“Well, I thought it would be like a muscle that you have to concentrate to use,” Kerry said, “like the one you use to make your eyeballs vibrate.” Oh good, she focused on a thing I can do. Honestly, I think being able to vibrate your eyeballs is genetic. Both Kerry and I can do it, but Angie can’t.
“Could you control what you see?” I asked Kerry. Angie was no longer listening. She was once again making funny faces as she tried to make her eyeballs vibrate. She curled her tongue instead.
“Yeah, I just had to focus on what I wanted to see.” She hesitated, then said, “but I didn’t want to give myself too much power, so I decided that I should only be able to see bits and pieces at a time, and they wouldn’t always make sense.”
I stared at my sister. “You didn’t want to give yourself too much power with your imaginary super powers.” I honestly did try to keep the sarcasm out of my voice.
“Every super hero has a weakness!” Kerry said defensively.
I sighed. I had done the same thing, but I still felt jilted. I shook my head and focused on the little muscles that make your eyes go back and forth, thinking about the weather tomorrow. My vision started dancing and I got a fleeting picture of bright blue, clear skies. I grinned at Kerry.
“Ok, so how do I work mine?” Angie asked. “I was trying all night and I couldn’t turn back into Powderpuff.” Powderpuff was Angie’s cat. Since she had turned into a white cat, she decided she’d changed into her cat.
“I figured in order to change your shape, you’d have to pull on a power within yourself,” I said, “and focus on whatever shape you want to take. You’d have to be very familiar with whatever shape you take. I think the only reason you could turn into a cat is because you’re so familiar with Powderpuff, but you can take the shape of any kind of cat so long as you’re familiar with the cat’s basic exterior.”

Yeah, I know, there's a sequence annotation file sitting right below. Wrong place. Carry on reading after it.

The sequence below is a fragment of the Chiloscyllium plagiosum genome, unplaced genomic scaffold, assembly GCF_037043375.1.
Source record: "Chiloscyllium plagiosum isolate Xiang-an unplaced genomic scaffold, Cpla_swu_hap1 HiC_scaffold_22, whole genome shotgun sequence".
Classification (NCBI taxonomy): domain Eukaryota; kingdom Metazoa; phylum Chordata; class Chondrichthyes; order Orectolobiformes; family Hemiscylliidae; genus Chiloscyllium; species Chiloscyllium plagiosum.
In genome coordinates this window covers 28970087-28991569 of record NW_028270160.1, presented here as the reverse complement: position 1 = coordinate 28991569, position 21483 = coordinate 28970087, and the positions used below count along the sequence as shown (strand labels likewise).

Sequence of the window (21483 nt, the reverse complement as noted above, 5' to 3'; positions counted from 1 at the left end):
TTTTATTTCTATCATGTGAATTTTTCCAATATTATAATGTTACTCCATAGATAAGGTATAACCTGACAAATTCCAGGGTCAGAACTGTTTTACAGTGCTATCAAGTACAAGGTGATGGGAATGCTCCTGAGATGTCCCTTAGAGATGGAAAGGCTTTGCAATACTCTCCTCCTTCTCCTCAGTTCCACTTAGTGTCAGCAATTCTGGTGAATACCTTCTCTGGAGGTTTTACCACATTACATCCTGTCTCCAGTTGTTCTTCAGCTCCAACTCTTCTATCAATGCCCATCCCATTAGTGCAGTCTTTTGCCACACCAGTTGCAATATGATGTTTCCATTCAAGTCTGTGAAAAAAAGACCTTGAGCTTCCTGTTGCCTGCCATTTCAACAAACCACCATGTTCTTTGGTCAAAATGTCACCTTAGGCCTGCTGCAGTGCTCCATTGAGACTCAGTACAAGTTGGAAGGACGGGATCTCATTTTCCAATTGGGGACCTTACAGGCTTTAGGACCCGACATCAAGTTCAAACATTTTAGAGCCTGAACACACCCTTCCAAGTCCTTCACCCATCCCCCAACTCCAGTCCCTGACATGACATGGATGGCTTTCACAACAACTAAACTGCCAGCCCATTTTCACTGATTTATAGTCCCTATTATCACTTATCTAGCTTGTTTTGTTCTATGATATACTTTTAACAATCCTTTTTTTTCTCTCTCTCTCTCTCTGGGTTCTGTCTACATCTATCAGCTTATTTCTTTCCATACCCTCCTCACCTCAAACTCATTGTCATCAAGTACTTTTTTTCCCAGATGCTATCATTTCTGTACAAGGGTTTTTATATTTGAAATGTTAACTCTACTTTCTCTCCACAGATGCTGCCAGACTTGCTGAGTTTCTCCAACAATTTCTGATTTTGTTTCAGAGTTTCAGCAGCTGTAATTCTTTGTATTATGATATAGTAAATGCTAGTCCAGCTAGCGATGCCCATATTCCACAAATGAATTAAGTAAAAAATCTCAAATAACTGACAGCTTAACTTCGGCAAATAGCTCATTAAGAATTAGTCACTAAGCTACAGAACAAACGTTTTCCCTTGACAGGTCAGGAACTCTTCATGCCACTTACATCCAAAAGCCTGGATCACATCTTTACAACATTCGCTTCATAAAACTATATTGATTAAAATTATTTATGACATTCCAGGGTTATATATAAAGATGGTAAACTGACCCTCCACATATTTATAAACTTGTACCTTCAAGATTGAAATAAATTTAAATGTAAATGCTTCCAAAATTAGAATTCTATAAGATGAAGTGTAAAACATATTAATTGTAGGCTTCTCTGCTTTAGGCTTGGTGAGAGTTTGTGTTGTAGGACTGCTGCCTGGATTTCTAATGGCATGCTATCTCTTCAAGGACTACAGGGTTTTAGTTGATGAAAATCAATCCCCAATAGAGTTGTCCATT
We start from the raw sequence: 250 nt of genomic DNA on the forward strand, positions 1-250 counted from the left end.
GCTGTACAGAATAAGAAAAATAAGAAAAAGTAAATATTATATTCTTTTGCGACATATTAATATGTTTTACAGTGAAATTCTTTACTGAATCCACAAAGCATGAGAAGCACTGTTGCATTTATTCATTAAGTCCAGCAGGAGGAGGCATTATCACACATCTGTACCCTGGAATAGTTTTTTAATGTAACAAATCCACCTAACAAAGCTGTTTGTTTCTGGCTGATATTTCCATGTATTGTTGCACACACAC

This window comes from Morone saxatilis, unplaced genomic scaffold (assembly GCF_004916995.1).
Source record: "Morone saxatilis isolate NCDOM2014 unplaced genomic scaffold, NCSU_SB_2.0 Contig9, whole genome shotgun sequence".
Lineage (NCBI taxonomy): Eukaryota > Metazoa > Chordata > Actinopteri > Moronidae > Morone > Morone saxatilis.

Angie stared at me blankly. For a moment, I was worried that I had lost her, then she started to get hazy, and there was a pure black cat sitting in front of me. It blinked, then it got hazy, and there was Angie again, yawning. I grinned. “Changing shape will be very demanding, physically. You’ll have to eat and rest if you shift a lot.”
“Yay,” Angie said half-heartedly, stifling another yawn.
“So,” Kerry said slowly, “Angie, how did you think you would control your power?”
Angie shook her head. “I didn’t,” she said, “I just figured that if I thought about what I wanted to happen, it would happen.”
“Then what was your weakness going to be?”
Angie shrugged, “there wasn’t one.”
Kerry’s face has never showed a clearer picture of horror.